A mini case for Chrome’s RAM usage


Written by Daryl Cecile


02 Aug 2018


Google Chrome's RAM usage isn't as bad as you think

The number one complaint about Chrome over the years has been its use of RAM. In fact, a quick search on Google for “chrome ram” will bring up a long list of articles complaining about Chrome’s heavy RAM usage. And with the release of other browsers such as Firefox Quantum and Microsoft Edge – which boast about their lower memory usage, Chrome is pushed to an even more unfavourable position than before. In some cases, even leading to users opting in for one of the newer browsers.

I’ll admit, I have complained about this before. But in retrospect, it is clear that my complaints were misguided and was based on a lack of understanding of how RAM works. After a few courses on the Fundamentals of computer hardware and Computer components, I realized that RAM usage is not necessarily a bad thing.

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To understand how this is reflected in Chrome, it is important to understand the basic architecture that Chrome is built upon. In order to ensure its stability and security, Chromium was engineered to make use of a multi-process model. This means that each of its components (tabs, plugins, extensions, etc…) would run in their own sandboxed process – Which is great until you realize you need to open more tabs, plugins or extensions, meaning more memory has to be allocated to their underlying processes.

The reason Chrome separates each tab, plugin, and extension into isolated processes is to ensure the user and their platform is protected. For example, If a script runs into an infinite loop in one of your tabs, it won't bring down the other open tabs or extensions, and it won't crash your entire browser, as each tab is separated from one another in their own processes with their own memory allocation. Again, this isn't necessarily a bad thing… unless you are running Chrome on a Computer with a small amount of RAM. In which case, you should probably look at investing in a computer with more RAM, or (if you know what you are doing) install more RAM modules.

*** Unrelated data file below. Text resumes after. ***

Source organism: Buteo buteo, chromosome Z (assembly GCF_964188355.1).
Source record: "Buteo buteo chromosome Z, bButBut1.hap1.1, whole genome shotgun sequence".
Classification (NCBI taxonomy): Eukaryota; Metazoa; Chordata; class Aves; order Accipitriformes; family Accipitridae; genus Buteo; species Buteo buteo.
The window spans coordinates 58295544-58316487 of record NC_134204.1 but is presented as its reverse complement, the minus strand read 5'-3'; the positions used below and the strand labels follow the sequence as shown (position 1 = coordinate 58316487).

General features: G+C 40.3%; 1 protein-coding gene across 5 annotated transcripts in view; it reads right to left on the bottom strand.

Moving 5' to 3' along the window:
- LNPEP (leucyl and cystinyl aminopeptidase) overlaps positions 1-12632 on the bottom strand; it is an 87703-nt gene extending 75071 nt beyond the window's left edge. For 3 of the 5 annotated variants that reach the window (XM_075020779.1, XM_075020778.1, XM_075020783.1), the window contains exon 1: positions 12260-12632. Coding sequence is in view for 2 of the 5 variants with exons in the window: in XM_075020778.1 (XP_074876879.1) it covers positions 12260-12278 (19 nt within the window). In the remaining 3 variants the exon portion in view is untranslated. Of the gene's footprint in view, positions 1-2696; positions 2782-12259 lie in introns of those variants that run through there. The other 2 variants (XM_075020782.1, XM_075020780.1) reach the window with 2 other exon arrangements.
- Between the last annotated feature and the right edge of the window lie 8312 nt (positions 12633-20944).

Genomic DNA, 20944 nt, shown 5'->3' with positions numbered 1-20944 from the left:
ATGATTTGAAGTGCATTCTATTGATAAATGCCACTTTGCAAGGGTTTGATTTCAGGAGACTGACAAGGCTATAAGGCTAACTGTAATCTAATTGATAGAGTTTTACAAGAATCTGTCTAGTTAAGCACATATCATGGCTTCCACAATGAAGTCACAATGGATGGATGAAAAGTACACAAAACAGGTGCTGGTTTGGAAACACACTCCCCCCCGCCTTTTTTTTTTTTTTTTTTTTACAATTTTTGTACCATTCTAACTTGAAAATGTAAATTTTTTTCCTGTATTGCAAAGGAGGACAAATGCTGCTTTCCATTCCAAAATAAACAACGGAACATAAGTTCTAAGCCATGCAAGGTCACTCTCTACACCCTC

Chrome isn't built to use all available RAM, instead it is configured to use as it needs, when possible, to deliver the best experience. So you do need to know how to optimize its use, so that your are not recklessly causing overuse, and preventing other processes from using it. If you’ve already maxed out your computer’s RAM, the next thing you should do is see what process is using up your RAM using Chrome’s Task Manager. If you have any extensions using a significant amount of RAM, you’ll know and can uninstall them.

Even though some may think that too much RAM being used is a bad thing, it is important to remember that empty RAM is useless as it won't make your computer any faster, and it doesn’t use less power. The operating system will use more RAM when they need to, whether it contains cached files or not.

You can read more about theMulti-Process Architecture and Google Chrome memory usage article on the Chromium blog.






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